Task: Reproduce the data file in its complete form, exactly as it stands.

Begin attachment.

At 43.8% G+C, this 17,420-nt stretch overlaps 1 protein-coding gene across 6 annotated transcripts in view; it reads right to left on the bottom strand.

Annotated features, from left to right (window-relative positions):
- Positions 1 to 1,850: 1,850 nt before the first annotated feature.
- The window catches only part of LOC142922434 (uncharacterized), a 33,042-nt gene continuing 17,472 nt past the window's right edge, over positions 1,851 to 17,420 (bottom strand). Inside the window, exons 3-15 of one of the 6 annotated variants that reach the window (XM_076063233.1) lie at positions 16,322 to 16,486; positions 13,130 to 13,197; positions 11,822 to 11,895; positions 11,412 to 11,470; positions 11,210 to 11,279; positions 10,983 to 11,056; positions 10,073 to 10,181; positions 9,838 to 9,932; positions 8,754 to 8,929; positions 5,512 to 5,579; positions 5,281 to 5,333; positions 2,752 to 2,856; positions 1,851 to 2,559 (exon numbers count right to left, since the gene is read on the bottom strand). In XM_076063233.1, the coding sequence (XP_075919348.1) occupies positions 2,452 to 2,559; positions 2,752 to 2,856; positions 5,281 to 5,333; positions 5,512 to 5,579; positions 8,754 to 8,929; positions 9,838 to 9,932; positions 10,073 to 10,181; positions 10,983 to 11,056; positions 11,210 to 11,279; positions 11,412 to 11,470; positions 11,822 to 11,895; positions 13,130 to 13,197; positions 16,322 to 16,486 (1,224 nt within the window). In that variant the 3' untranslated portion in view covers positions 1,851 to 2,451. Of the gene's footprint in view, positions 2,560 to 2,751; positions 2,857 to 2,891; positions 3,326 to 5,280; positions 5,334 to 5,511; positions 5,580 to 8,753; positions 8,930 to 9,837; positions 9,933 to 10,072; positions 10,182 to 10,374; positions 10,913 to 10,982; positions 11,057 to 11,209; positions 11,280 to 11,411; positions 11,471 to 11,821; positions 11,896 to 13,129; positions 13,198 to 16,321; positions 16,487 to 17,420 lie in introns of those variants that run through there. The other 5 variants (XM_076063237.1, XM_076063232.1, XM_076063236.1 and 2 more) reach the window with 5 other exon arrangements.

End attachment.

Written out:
At 43.8% G+C, this 17,420-nt stretch overlaps 1 protein-coding gene across 6 annotated transcripts in view; it reads right to left on the bottom strand.

Annotated features, from left to right (window-relative positions):
- Positions 1 to 1,850: 1,850 nt before the first annotated feature.
- The window catches only part of LOC142922434 (uncharacterized), a 33,042-nt gene continuing 17,472 nt past the window's right edge, over positions 1,851 to 17,420 (bottom strand). Inside the window, exons 3-15 of one of the 6 annotated variants that reach the window (XM_076063233.1) lie at positions 16,322 to 16,486; positions 13,130 to 13,197; positions 11,822 to 11,895; positions 11,412 to 11,470; positions 11,210 to 11,279; positions 10,983 to 11,056; positions 10,073 to 10,181; positions 9,838 to 9,932; positions 8,754 to 8,929; positions 5,512 to 5,579; positions 5,281 to 5,333; positions 2,752 to 2,856; positions 1,851 to 2,559 (exon numbers count right to left, since the gene is read on the bottom strand). In XM_076063233.1, the coding sequence (XP_075919348.1) occupies positions 2,452 to 2,559; positions 2,752 to 2,856; positions 5,281 to 5,333; positions 5,512 to 5,579; positions 8,754 to 8,929; positions 9,838 to 9,932; positions 10,073 to 10,181; positions 10,983 to 11,056; positions 11,210 to 11,279; positions 11,412 to 11,470; positions 11,822 to 11,895; positions 13,130 to 13,197; positions 16,322 to 16,486 (1,224 nt within the window). In that variant the 3' untranslated portion in view covers positions 1,851 to 2,451. Of the gene's footprint in view, positions 2,560 to 2,751; positions 2,857 to 2,891; positions 3,326 to 5,280; positions 5,334 to 5,511; positions 5,580 to 8,753; positions 8,930 to 9,837; positions 9,933 to 10,072; positions 10,182 to 10,374; positions 10,913 to 10,982; positions 11,057 to 11,209; positions 11,280 to 11,411; positions 11,471 to 11,821; positions 11,896 to 13,129; positions 13,198 to 16,321; positions 16,487 to 17,420 lie in introns of those variants that run through there. The other 5 variants (XM_076063237.1, XM_076063232.1, XM_076063236.1 and 2 more) reach the window with 5 other exon arrangements.